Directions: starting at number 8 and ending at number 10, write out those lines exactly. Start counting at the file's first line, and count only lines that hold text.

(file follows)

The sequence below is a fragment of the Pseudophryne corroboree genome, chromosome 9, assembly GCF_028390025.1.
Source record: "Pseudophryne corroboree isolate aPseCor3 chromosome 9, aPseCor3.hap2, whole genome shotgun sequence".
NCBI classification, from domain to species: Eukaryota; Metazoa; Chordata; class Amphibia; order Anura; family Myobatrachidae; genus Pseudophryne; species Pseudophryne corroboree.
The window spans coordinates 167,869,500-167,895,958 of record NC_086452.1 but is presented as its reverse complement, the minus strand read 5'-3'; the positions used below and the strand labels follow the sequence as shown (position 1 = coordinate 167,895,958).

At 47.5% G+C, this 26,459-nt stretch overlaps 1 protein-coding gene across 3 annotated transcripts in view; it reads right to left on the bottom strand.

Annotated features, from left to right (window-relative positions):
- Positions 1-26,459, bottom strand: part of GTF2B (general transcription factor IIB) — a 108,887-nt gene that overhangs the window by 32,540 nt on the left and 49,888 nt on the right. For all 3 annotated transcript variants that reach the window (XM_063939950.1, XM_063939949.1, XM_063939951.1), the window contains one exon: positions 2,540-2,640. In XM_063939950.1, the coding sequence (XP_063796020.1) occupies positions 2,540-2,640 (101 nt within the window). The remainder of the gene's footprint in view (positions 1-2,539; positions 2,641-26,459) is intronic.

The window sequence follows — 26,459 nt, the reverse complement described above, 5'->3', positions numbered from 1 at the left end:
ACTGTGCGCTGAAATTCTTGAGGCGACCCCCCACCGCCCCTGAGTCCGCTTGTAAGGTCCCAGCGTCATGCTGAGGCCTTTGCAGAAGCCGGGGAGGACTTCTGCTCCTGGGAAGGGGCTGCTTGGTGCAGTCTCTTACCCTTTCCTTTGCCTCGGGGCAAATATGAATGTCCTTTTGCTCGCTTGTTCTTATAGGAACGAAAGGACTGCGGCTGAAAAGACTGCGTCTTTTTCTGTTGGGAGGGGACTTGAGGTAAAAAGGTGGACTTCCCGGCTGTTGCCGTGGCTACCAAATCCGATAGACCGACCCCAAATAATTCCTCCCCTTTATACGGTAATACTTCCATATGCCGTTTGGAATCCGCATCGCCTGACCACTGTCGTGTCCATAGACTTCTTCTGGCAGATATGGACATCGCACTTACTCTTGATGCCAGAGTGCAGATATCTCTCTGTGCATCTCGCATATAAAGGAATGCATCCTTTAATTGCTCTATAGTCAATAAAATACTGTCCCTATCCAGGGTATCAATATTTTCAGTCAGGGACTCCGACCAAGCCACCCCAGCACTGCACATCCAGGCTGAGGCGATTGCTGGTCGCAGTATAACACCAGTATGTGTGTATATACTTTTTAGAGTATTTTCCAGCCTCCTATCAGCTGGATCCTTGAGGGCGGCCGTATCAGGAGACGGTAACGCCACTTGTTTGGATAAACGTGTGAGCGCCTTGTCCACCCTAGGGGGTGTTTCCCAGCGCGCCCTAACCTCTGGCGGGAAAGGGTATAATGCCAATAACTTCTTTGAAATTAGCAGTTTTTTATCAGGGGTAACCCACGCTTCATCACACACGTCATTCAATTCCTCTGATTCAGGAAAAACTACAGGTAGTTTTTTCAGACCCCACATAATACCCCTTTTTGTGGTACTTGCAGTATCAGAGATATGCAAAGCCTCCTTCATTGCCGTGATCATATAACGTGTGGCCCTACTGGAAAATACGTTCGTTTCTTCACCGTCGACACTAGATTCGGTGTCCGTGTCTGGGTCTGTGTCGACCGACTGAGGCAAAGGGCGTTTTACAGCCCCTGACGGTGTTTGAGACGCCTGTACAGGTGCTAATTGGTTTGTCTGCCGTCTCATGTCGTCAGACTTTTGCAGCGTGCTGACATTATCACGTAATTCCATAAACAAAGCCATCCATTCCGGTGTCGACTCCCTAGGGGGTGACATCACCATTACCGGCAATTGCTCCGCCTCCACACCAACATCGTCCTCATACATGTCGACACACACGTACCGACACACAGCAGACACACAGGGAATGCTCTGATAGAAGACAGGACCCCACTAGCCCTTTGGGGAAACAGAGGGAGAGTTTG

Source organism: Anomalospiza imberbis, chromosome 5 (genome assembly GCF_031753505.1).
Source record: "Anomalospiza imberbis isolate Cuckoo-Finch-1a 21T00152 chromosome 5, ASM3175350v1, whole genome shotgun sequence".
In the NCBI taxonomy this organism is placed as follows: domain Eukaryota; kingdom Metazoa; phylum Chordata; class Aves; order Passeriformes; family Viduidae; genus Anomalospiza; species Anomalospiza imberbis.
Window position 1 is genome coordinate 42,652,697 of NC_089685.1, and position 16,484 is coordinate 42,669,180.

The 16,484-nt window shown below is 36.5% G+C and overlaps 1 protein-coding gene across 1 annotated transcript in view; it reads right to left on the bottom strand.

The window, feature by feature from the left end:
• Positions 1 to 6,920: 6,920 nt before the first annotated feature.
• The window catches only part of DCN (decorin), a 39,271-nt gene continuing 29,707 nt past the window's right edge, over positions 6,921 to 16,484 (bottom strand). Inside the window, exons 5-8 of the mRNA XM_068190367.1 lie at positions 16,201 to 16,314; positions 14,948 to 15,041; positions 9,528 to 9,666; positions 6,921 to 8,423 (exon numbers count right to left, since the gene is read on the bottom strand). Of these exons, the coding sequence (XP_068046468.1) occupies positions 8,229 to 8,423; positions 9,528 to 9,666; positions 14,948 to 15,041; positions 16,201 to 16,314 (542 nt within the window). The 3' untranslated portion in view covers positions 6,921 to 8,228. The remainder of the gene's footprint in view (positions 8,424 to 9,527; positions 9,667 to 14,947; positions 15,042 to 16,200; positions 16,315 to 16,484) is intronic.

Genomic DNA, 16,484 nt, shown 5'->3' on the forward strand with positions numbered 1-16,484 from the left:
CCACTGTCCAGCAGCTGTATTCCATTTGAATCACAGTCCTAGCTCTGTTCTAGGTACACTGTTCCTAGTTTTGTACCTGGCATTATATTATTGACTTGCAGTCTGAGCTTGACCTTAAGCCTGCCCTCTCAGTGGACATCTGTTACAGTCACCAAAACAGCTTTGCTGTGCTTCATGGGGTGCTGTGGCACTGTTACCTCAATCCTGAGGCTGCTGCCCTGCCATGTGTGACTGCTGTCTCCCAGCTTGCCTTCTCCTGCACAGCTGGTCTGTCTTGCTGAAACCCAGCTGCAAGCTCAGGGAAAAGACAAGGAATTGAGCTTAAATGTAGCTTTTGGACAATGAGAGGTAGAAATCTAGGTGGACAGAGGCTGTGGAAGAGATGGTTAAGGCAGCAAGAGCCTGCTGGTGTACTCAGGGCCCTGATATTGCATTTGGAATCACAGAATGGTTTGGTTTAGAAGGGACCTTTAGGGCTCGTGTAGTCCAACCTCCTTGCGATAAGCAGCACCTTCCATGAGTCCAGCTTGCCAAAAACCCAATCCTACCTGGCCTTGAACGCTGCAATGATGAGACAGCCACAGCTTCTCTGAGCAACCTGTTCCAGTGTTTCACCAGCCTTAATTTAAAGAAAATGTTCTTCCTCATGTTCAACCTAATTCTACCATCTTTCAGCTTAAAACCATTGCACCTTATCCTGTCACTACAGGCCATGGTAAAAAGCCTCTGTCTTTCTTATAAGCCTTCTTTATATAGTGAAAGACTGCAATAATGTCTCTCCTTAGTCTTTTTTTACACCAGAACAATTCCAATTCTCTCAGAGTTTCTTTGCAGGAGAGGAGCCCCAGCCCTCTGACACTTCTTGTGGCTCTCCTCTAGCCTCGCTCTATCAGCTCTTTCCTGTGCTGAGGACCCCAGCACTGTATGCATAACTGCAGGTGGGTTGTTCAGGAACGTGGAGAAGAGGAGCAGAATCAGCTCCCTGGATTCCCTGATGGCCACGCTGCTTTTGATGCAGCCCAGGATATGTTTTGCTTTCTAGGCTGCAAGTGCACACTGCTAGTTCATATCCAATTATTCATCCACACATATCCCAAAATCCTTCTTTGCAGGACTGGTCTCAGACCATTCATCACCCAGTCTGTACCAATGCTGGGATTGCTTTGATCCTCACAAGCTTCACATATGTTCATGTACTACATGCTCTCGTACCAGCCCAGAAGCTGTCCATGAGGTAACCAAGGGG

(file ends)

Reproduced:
The window sequence follows — 26,459 nt, the reverse complement described above, 5'->3', positions numbered from 1 at the left end:
ACTGTGCGCTGAAATTCTTGAGGCGACCCCCCACCGCCCCTGAGTCCGCTTGTAAGGTCCCAGCGTCATGCTGAGGCCTTTGCAGAAGCCGGGGAGGACTTCTGCTCCTGGGAAGGGGCTGCTTGGTGCAGTCTCTTACCCTTTCCTTTGCCTCGGGGCAAATATGAATGTCCTTTTGCTCGCTTGTTCTTATAGGAACGAAAGGACTGCGGCTGAAAAGACTGCGTCTTTTTCTGTTGGGAGGGGACTTGAGGTAAAAAGGTGGACTTCCCGGCTGTTGCCGTGGCTACCAAATCCGATAGACCGACCCCAAATAATTCCTCCCCTTTATACGGTAATACTTCCATATGCCGTTTGGAATCCGCATCGCCTGACCACTGTCGTGTCCATAGACTTCTTCTGGCAGATATGGACATCGCACTTACTCTTGATGCCAGAGTGCAGATATCTCTCTGTGCATCTCGCATATAAAGGAATGCATCCTTTAATTGCTCTATAGTCAATAAAATACTGTCCCTATCCAGGGTATCAATATTTTCAGTCAGGGACTCCGACCAAGCCACCCCAGCACTGCACATCCAGGCTGAGGCGATTGCTGGTCGCAGTATAACACCAGTATGTGTGTATATACTTTTTAGAGTATTTTCCAGCCTCCTATCAGCTGGATCCTTGAGGGCGGCCGTATCAGGAGACGGTAACGCCACTTGTTTGGATAAACGTGTGAGCGCCTTGTCCACCCTAGGGGGTGTTTCCCAGCGCGCCCTAACCTCTGGCGGGAAAGGGTATAATGCCAATAACTTCTTTGAAATTAGCAGTTTTTTATCAGGGGTAACCCACGCTTCATCACACACGTCATTCAATTCCTCTGATTCAGGAAAAACTACAGGTAGTTTTTTCAGACCCCACATAATACCCCTTTTTGTGGTACTTGCAGTATCAGAGATATGCAAAGCCTCCTTCATTGCCGTGATCATATAACGTGTGGCCCTACTGGAAAATACGTTCGTTTCTTCACCGTCGACACTAGATTCGGTGTCCGTGTCTGGGTCTGTGTCGACCGACTGAGGCAAAGGGCGTTTTACAGCCCCTGACGGTGTTTGAGACGCCTGTACAGGTGCTAATTGGTTTGTCTGCCGTCTCATGTCGTCAGACTTTTGCAGCGTGCTGACATTATCACGTAATTCCATAAACAAAGCCATCCATTCCGGTGTCGACTCCCTAGGGGGTGACATCACCATTACCGGCAATTGCTCCGCCTCCACACCAACATCGTCCTCATACATGTCGACACACACGTACCGACACACAGCAGACACACAGGGAATGCTCTGATAGAAGACAGGACCCCACTAGCCCTTTGGGGAAACAGAGGGAGAGTTTG

Source organism: Anomalospiza imberbis, chromosome 5 (genome assembly GCF_031753505.1).